The hopes of many in the crowded Council chamber seemed to be summed up in these words: “This city will never be the same again. We move progressively forward.”
That was part of the invocation given by the Rev. Ann Hardman of the River of Life International church, earning a collective nod of approval from many of those who came to City Hall Dec. 6 to see the swearing in of a new mayor and Council members. Hardman’s word choice was telling. With the election of Robin Cape, the re-election of Holly Jones and the appointment of Bryan Freeborn to serve out the remainder of incoming Mayor Terry Bellamy‘s Council term, the city government seems poised for a leftward shift.
Apart from the occasional resolution recognizing the community service of some local figure or group, City Council meetings are typically short on ritual and pageantry. Perhaps that had something to do with the public’s coming out en masse for the swearing-in ceremony. But whether it was to help usher in Asheville’s first African-American mayor, to greet the new faces on Council, or as a show of support for the also re-elected Carl Mumpower, the crowd had filled the available seats a half-hour before the ceremony started and spilled out into the hallway, where observers craned their necks for a better view through the doorway.
“One of the things I’ve learned is that those who don’t vote for you, who don’t support you — they have a voice too,” said Bellamy after taking her oath, encouraging the new Council to recognize that it represents a city of often widely differing opinions.
Bellamy also heralded a shift in City Council’s priorities, ending the meeting by assuring those in attendance that social issues such as unsafe neighborhoods and economic justice would claim center stage.
“These issues must come to the forefront now. We must dramatically expand the vision and work of this Council; no longer will the agenda look like a Planning and Zoning [Commission] agenda,” she proclaimed.
But first there were farewells to be made. “Charlie is one of those people who — it’s not about Charlie,” Council member Jan Davis told outgoing Mayor Charles Worley, adding, “We’re glad to have walked this way with you.”
Both Bellamy and Mumpower also had parting words for Council member Joe Dunn. “I think about his ability to get to the heart of the question,” said Bellamy. “He has the ability to see beyond partisan politics when it counts.”
Mumpower, on the other hand, praised Dunn’s conservatism, which he said had brought “balance to the table” during Council discussions. Both Dunn and Worley mounted unsuccessful campaigns for mayor.
Through all the kind words, however, an unspoken question hovered over the proceedings: Who would occupy the glaringly empty seat between Jones and Newman?
Ending weeks of suspense, Council member Brownie Newman immediately nominated Bryan Freeborn — the fourth-highest vote-getter in the City Council races — and Cape seconded the motion. Freeborn won the seat on a 4-2 vote, with Mumpower and Davis opposed.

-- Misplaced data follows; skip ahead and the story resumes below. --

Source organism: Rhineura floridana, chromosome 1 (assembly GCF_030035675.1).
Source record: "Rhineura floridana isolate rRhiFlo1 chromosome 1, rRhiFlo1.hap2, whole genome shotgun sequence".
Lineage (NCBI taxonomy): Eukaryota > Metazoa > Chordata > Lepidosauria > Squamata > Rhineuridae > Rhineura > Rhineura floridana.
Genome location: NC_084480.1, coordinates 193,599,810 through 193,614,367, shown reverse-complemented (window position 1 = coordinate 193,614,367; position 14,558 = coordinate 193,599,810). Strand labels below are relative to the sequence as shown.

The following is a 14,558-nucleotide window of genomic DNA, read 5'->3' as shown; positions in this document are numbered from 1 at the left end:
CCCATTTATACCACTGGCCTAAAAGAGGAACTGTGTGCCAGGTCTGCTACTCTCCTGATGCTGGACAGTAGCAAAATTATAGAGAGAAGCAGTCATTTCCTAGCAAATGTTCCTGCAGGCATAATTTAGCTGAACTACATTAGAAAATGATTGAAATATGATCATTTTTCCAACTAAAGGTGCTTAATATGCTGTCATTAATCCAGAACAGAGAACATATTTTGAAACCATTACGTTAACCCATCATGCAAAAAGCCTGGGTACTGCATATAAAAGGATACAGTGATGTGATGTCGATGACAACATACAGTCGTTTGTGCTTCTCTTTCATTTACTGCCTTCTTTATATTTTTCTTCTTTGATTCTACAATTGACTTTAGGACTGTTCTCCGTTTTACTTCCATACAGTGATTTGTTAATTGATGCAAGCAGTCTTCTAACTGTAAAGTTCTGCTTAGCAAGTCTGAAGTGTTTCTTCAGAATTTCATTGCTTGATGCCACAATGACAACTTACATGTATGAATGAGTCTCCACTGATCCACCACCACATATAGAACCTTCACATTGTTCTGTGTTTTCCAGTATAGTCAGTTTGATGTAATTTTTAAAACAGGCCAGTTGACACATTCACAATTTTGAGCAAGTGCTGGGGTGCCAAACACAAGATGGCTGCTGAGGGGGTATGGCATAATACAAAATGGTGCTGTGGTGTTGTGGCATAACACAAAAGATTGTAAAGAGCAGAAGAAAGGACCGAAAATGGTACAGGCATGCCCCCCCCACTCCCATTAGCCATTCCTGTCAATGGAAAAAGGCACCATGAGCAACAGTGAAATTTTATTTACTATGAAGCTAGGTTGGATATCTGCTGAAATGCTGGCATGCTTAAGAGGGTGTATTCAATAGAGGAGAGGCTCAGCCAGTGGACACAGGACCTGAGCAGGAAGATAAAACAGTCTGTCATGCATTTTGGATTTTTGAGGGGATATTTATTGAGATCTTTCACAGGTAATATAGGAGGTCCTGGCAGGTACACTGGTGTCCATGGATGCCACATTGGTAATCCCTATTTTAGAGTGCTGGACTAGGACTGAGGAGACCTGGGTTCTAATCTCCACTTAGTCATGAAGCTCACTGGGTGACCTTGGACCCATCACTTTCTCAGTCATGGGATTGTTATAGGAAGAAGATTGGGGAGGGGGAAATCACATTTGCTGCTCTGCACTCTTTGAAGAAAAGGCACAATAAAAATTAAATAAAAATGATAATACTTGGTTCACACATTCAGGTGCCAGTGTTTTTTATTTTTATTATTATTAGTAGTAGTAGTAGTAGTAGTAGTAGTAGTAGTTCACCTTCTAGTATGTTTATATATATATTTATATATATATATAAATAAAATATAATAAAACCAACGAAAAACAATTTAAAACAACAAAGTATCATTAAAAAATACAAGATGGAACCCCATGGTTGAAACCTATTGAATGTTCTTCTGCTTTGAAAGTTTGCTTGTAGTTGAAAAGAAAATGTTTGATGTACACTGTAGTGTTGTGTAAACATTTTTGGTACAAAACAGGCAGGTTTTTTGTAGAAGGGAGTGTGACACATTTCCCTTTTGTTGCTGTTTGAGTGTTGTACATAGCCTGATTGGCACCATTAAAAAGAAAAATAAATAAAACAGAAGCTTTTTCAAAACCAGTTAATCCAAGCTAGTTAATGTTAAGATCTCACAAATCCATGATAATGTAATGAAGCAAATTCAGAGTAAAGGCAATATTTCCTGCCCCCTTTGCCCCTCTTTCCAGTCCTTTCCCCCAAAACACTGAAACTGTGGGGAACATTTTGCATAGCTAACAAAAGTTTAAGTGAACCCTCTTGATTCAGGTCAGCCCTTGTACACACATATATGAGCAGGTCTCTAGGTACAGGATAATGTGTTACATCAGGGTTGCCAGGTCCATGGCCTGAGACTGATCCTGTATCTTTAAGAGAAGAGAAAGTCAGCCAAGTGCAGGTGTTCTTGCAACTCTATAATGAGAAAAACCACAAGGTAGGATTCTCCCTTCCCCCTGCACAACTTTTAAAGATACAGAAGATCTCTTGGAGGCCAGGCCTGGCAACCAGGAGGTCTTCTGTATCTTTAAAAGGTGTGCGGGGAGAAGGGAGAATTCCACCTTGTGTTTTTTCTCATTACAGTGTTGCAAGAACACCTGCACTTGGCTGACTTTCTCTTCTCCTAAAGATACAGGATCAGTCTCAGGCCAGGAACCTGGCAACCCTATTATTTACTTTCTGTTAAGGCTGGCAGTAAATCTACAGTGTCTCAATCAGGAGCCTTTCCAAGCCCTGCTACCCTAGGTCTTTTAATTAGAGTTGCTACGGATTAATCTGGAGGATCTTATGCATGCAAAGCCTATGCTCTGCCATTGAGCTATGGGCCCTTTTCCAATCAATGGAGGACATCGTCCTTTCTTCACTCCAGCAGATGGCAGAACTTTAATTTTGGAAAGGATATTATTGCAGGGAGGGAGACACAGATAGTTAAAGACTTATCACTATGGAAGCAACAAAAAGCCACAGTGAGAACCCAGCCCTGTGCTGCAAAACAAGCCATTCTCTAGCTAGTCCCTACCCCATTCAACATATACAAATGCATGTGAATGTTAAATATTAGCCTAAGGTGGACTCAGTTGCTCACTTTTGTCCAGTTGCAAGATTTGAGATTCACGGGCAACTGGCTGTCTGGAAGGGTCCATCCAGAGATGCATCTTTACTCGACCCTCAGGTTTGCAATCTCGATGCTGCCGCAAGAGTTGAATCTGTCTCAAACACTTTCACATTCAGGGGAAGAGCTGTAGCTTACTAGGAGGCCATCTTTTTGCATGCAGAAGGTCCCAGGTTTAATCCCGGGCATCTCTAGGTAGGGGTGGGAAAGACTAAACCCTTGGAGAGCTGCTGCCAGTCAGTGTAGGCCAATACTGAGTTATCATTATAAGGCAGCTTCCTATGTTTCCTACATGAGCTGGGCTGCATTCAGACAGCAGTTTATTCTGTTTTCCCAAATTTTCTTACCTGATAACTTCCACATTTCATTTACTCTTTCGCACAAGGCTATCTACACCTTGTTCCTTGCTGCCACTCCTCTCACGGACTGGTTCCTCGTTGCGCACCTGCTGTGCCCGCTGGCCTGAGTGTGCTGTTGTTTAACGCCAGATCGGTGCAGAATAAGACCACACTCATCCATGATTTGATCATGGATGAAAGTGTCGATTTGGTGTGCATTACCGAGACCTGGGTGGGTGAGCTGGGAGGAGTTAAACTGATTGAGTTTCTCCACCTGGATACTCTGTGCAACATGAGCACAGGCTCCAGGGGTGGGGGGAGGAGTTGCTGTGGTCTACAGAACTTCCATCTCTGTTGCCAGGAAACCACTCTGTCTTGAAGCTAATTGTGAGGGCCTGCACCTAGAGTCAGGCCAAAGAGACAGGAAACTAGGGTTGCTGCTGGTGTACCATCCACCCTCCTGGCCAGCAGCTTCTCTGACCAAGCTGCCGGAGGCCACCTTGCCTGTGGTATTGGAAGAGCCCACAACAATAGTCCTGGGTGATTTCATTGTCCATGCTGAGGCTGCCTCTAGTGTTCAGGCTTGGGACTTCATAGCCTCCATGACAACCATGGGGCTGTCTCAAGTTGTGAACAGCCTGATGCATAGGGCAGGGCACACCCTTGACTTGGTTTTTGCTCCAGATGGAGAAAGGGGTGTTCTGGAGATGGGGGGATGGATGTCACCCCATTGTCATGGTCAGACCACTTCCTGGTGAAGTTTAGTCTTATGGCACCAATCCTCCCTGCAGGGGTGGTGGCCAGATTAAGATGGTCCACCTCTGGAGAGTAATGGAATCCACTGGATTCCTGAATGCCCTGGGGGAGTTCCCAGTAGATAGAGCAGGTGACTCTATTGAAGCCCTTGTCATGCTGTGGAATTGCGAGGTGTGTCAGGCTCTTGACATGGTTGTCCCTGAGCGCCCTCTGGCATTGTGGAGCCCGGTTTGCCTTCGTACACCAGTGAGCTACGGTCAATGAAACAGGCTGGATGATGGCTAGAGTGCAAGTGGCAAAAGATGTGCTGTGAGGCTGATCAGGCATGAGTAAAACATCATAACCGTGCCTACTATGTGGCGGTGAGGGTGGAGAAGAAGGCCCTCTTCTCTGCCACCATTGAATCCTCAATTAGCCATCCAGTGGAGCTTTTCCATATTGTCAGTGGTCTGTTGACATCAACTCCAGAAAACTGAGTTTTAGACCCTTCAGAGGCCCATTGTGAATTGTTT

Newman’s nomination of Freeborn came in marked contrast to his recent criticism of the candidate for having failed to pay a bill from the city to cover the cost of cleaning up a mural Freeborn and his neighbors had painted on their street in an attempt to slow down speeding drivers (a sort of grassroots traffic-calming measure). Newman had also gone on record endorsing unsuccessful City Council candidate Chris Pelly for the vacant seat, questioning the wisdom of automatically handing it to the next-highest vote-earner. But Newman later told Xpress that, since Freeborn had since paid the city bill, Newman was prepared to lend his support. “I felt like it was time to turn the page and extend the signal that it was time to move on,” he said.
Davis, on the other hand, served up a surprise of a different sort. Some in Freeborn’s camp had been looking to Davis for a “yes” vote. But an op-ed piece written by Pelly in the Asheville Citizen-Times led to pressure from some of Davis’ conservative supporters, he later told Xpress. And when it came time to make a decision, recognizing that Freeborn’s appointment seemed assured, Davis voted “no” as a gesture to his conservative constituency. “I just wanted to make a statement,” he said, adding that Freeborn’s was the first hand he shook at meeting’s end.
As the newest Council member took his seat, he said thanks to “all the people on the campaign who worked hard to put me here.” And to complete the day’s official business, Cape nominated Jones (the highest vote-getter in the Council races) to replace Mumpower as vice mayor. Seconded by Newman, her motion passed 5-1, with Jones abstaining and Mumpower opposed.
The new City Council will hold its first formal session Tuesday, Dec. 13, and then break for the holidays until Jan. 11, 2006.